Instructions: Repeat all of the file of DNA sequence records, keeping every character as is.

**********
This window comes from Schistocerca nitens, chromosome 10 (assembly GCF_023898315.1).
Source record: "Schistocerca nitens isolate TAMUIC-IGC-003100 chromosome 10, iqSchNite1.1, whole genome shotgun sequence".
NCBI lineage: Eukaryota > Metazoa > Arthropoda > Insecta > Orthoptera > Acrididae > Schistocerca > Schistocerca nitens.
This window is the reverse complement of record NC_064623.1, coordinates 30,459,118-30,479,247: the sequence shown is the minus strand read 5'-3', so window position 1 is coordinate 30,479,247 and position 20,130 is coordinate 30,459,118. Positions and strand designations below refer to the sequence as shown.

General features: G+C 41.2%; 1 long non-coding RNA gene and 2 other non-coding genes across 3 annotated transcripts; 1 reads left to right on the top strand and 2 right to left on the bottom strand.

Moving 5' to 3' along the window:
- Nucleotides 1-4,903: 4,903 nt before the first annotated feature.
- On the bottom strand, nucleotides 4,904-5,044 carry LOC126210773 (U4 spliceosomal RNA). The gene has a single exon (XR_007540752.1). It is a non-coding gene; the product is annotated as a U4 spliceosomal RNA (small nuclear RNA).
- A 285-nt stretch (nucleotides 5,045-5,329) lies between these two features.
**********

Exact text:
This window comes from Schistocerca nitens, chromosome 10 (assembly GCF_023898315.1).
Source record: "Schistocerca nitens isolate TAMUIC-IGC-003100 chromosome 10, iqSchNite1.1, whole genome shotgun sequence".
NCBI lineage: Eukaryota > Metazoa > Arthropoda > Insecta > Orthoptera > Acrididae > Schistocerca > Schistocerca nitens.
This window is the reverse complement of record NC_064623.1, coordinates 30,459,118-30,479,247: the sequence shown is the minus strand read 5'-3', so window position 1 is coordinate 30,479,247 and position 20,130 is coordinate 30,459,118. Positions and strand designations below refer to the sequence as shown.

General features: G+C 41.2%; 1 long non-coding RNA gene and 2 other non-coding genes across 3 annotated transcripts; 1 reads left to right on the top strand and 2 right to left on the bottom strand.

Moving 5' to 3' along the window:
- Nucleotides 1-4,903: 4,903 nt before the first annotated feature.
- On the bottom strand, nucleotides 4,904-5,044 carry LOC126210773 (U4 spliceosomal RNA). The gene has a single exon (XR_007540752.1). It is a non-coding gene; the product is annotated as a U4 spliceosomal RNA (small nuclear RNA).
- A 285-nt stretch (nucleotides 5,045-5,329) lies between these two features.